April 20, 2010 / 3:16 AM / 7 years ago

Britain's Indian curry comes home in Kolkata

KOLKATA (Reuters Life!) - Britain’s version of the curry has come full circle in Kolkata, the Indian city that claims to be where it all began, and which is now celebrating the origins of the dish that has become a staple in many households.

Chefs at a city restaurant are dishing out the ubiquitous Chicken Tikka Masala and Balti Chicken, as well as flavourful fish and lamb dishes, among nearly 50 versions of what the British commonly refer to as curry or “Indian food.”

The 10-day “Taste of Britan’s Curry Festival” has been met with an enthusiastic response, the organizer said, underlining the passion for food among Kolkata locals, as well as a curiosity about the fuss over the humble curry, which grew out of a shared imperial history and has become particularly British.

“It was like a homecoming for the great British Curry, as Kolkata was once the proud seat of the British Raj in India,” said Syed Belal Ahmed, the festival director and editor of UK-based magazine Curry Life.

“It is where the curry trail really started,” he said.

While chefs elsewhere in India and across the border in Bangladesh may dispute that claim, there is no denying the popularity of the dish, which even has a dedicated street in the east end of London, Brick Lane, commonly called “curry mile.”

It is also a cuisine that is a serious industry by itself, with an annual revenue of some 4.2 billion pounds ($6.44 billion) and employing more than 100,000 people, estimates Syed Nahas Pasha, editor-in-chief of Curry Life magazine.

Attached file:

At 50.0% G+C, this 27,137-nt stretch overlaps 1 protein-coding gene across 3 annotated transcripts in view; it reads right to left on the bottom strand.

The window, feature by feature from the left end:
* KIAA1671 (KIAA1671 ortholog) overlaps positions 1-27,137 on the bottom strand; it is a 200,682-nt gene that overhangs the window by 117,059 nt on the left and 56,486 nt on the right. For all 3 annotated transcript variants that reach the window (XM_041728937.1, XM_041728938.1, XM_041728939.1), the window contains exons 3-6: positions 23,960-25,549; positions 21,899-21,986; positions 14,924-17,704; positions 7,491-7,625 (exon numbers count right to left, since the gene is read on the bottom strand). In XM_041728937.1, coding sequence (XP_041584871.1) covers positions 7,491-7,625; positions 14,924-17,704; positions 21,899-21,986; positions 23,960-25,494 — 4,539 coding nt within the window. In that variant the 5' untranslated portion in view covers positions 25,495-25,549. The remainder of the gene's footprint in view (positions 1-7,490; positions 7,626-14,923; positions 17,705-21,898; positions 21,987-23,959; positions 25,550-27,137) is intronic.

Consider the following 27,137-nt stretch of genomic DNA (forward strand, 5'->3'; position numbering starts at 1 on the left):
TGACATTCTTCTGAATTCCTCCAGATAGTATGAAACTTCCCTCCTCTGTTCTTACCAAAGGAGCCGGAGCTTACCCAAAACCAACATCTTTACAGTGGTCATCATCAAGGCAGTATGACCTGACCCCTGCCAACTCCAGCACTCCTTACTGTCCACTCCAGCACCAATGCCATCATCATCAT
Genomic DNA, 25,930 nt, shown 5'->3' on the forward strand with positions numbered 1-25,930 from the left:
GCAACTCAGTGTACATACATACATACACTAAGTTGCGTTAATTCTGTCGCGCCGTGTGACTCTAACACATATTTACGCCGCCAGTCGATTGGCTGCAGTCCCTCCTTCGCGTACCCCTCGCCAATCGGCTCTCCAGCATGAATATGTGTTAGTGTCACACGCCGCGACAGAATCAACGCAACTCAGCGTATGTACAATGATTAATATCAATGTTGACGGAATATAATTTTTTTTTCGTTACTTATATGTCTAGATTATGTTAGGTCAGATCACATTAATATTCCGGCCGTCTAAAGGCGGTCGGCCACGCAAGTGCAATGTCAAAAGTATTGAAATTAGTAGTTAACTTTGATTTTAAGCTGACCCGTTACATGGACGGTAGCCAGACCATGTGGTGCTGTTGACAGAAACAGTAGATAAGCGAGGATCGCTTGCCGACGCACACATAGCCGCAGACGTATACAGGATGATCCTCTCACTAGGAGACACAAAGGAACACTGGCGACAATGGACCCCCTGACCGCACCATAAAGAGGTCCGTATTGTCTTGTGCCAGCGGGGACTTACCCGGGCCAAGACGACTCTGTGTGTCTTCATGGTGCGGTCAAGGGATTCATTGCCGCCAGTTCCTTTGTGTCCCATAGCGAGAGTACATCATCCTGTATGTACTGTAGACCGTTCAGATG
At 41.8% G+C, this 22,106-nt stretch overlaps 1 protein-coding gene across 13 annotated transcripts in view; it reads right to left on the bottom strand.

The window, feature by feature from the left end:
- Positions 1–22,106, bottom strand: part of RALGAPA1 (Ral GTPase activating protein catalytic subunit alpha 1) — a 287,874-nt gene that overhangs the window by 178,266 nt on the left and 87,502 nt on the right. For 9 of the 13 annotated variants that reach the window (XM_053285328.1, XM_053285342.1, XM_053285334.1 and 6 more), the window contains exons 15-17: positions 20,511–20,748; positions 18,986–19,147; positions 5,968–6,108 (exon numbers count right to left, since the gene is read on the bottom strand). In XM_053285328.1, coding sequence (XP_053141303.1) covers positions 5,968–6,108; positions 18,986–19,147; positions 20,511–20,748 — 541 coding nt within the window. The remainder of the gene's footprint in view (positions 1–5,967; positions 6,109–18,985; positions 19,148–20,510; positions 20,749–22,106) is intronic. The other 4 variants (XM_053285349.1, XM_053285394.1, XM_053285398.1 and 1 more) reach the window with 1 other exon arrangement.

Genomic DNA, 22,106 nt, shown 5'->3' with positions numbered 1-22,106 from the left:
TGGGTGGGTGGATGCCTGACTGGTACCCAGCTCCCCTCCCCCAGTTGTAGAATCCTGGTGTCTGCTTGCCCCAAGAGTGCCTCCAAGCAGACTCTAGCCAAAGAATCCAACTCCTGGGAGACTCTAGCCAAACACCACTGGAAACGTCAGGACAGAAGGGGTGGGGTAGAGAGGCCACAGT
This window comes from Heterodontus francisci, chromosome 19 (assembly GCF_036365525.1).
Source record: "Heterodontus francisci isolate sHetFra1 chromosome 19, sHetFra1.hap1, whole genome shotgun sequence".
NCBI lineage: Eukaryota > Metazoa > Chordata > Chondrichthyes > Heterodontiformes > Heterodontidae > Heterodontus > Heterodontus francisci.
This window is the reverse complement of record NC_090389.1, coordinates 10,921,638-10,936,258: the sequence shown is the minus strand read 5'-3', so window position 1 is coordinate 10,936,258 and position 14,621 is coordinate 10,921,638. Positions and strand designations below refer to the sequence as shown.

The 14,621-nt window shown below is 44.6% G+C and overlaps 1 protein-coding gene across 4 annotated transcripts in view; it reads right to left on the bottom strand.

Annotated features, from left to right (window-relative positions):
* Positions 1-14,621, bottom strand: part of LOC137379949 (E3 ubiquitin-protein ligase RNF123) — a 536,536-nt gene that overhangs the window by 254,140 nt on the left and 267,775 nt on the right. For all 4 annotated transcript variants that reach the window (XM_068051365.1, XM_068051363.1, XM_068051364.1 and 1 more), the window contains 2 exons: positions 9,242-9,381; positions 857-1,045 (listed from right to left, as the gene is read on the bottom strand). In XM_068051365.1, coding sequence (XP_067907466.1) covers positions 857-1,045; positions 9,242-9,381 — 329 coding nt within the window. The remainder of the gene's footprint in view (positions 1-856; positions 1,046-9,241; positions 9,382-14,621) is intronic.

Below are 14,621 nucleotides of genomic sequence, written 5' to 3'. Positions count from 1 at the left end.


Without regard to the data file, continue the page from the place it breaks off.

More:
The festival at Hotel Hindustan International showcases some 50 dishes by four UK-based Indian and Bangladeshi master chefs, with a lunch or dinner buffet priced at 1,299 rupees ($29).

“It is running to packed houses,” said Koushik Sengupta, food and beverage manager at the hotel.

Encouraged by the enthusiastic response, the hotel plans to incorporate some of the dishes into its main menu, with a few modifications mainly to dial up the spice levels, said Partha Mittra, one of the visiting chefs.

“British Curry uses less spices to suit the English taste. Hence a little alteration will be required,” he said.

The festival will travel to Madrid in June and to Dhaka in October, completing its homecoming in south Asia.

“We are overwhelmed with the interest and response ... (to) an everyday British food,” said Sengupta.

Editing by Rina Chandran and Miral Fahmy

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